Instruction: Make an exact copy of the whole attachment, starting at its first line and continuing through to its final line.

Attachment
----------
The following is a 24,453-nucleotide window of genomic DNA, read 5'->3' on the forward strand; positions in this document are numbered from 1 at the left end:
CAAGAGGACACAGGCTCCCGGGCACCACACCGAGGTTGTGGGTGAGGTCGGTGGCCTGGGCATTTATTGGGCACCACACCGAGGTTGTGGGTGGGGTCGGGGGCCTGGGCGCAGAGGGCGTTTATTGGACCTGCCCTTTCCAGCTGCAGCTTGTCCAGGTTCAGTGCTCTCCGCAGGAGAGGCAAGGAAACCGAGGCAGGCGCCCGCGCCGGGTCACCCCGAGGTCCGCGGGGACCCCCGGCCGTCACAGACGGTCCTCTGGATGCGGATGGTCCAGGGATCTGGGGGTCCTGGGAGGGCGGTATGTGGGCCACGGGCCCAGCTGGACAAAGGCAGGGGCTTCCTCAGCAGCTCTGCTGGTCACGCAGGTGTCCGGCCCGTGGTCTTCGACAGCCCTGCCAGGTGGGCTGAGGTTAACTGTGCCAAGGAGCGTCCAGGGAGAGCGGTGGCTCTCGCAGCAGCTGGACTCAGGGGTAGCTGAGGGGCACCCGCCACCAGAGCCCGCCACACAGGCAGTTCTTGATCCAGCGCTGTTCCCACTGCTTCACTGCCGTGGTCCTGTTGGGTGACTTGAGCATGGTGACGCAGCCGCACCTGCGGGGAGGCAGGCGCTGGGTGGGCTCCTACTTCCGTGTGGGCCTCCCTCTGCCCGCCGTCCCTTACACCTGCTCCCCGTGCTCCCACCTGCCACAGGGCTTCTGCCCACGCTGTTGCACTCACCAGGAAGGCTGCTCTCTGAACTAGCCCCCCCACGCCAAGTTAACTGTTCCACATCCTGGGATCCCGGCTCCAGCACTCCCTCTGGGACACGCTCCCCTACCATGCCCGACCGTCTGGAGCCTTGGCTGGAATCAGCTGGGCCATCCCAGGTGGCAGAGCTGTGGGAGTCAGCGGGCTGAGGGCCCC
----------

The following is a 24,453-nucleotide window of genomic DNA, read 5'->3' on the forward strand; positions in this document are numbered from 1 at the left end:
CAAGAGGACACAGGCTCCCGGGCACCACACCGAGGTTGTGGGTGAGGTCGGTGGCCTGGGCATTTATTGGGCACCACACCGAGGTTGTGGGTGGGGTCGGGGGCCTGGGCGCAGAGGGCGTTTATTGGACCTGCCCTTTCCAGCTGCAGCTTGTCCAGGTTCAGTGCTCTCCGCAGGAGAGGCAAGGAAACCGAGGCAGGCGCCCGCGCCGGGTCACCCCGAGGTCCGCGGGGACCCCCGGCCGTCACAGACGGTCCTCTGGATGCGGATGGTCCAGGGATCTGGGGGTCCTGGGAGGGCGGTATGTGGGCCACGGGCCCAGCTGGACAAAGGCAGGGGCTTCCTCAGCAGCTCTGCTGGTCACGCAGGTGTCCGGCCCGTGGTCTTCGACAGCCCTGCCAGGTGGGCTGAGGTTAACTGTGCCAAGGAGCGTCCAGGGAGAGCGGTGGCTCTCGCAGCAGCTGGACTCAGGGGTAGCTGAGGGGCACCCGCCACCAGAGCCCGCCACACAGGCAGTTCTTGATCCAGCGCTGTTCCCACTGCTTCACTGCCGTGGTCCTGTTGGGTGACTTGAGCATGGTGACGCAGCCGCACCTGCGGGGAGGCAGGCGCTGGGTGGGCTCCTACTTCCGTGTGGGCCTCCCTCTGCCCGCCGTCCCTTACACCTGCTCCCCGTGCTCCCACCTGCCACAGGGCTTCTGCCCACGCTGTTGCACTCACCAGGAAGGCTGCTCTCTGAACTAGCCCCCCCACGCCAAGTTAACTGTTCCACATCCTGGGATCCCGGCTCCAGCACTCCCTCTGGGACACGCTCCCCTACCATGCCCGACCGTCTGGAGCCTTGGCTGGAATCAGCTGGGCCATCCCAGGTGGCAGAGCTGTGGGAGTCAGCGGGCTGAGGGCCCC